Labour figures have begun exploring the reasons for its disastrous showing at the general election, in which it lost 58 seats.

After the party’s worst loss since 1935, many party figures have pointed the finger of blame directly and firmly at leader Jeremy Corbyn

Helen Goodman, the defeated Labour MP for Bishop Auckland, said: “The Labour party cannot win if it doesn’t have a leader who commands the confidence and trust in the British public. Until we do have such a leader we’re not going to win.”

Ruth Smeeth, the former MP for Stoke-on Trent who also lost her seat overnight, said the party now “has huge, huge questions to answer”.

Turning her wrath on the party leader, she said: “Jeremy Corbyn should announce that he’s resigning as leader of the Labour Party from his count today. He should have gone many, many, many months ago.

“There is absolutely no justification for why he is still there and his personal actions have delivered this result for my constituents and for swathes of the country overnight.”

Edinburgh South MP Ian Murray used his victory speech to attack his own party’s leadership for helping to deliver “the worst Conservative prime minister in history”.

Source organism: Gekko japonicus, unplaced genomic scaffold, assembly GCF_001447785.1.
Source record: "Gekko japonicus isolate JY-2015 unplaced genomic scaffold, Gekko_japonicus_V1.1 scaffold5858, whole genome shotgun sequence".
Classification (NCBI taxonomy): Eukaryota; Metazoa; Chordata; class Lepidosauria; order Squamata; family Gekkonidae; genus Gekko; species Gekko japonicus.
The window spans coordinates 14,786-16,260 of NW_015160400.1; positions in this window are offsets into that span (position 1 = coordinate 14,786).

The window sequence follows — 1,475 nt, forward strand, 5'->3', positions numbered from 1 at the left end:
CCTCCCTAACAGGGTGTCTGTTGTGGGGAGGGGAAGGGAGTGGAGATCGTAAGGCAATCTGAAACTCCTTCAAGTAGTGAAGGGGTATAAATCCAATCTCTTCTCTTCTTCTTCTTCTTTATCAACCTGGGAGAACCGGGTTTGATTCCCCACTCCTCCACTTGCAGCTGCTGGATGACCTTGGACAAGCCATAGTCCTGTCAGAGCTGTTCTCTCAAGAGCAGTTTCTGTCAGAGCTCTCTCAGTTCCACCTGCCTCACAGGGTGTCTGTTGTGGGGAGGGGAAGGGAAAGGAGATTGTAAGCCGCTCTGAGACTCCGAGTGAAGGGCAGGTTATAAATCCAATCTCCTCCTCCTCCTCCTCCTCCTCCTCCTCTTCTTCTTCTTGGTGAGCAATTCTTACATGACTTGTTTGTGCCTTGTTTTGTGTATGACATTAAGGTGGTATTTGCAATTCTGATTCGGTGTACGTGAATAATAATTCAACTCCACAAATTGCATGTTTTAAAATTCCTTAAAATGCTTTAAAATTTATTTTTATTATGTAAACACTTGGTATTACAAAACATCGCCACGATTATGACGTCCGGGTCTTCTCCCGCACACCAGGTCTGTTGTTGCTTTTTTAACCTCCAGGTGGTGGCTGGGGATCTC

He said the Tories’ thumping victory is “a sad indictment on the Labour Party” and warned: “This party must listen, this party must respond, or this party will die.”

Former Labour home secretary Alan Johnson also turned against Corbyn, telling ITV News that the leader had been “incapable of leading” and “worse than useless at all the qualities you need to lead a political party”.

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Although Corbyn has said he will stand down, he has put the blame elsewhere, mourning the “way the media behaved” towards his party during the campaign, adding that Brexit has “polarised and divided debate in this country” and “overridden so much of a normal political debate”.

His allies have also complained that Brexit had overshadowed issues such as the future of the NHS, where the party was on much stronger ground.

However, the party chairman Ian Lavery told the BBC that Labour’s approach on Brexit is to blame. “What we are seeing in the Labour heartlands is people very aggrieved at the fact the party basically has taken a stance on Brexit the way they have,” he said.

The Journal also points to factors other than Corbyn, writing that “it’s a fact that the ‘red wall’ was wobbling well before 2015”.

The Guardian says Labour’s campaign strategy may have added to its disappointing night. The party “spread its base wide, perhaps making its mission too expansive,” it says.

Completing a set of early recriminations, a Labour source has blamed the manifesto, saying: “It wasn’t that people didn’t like the policies, people thought there [were] too many of them.”

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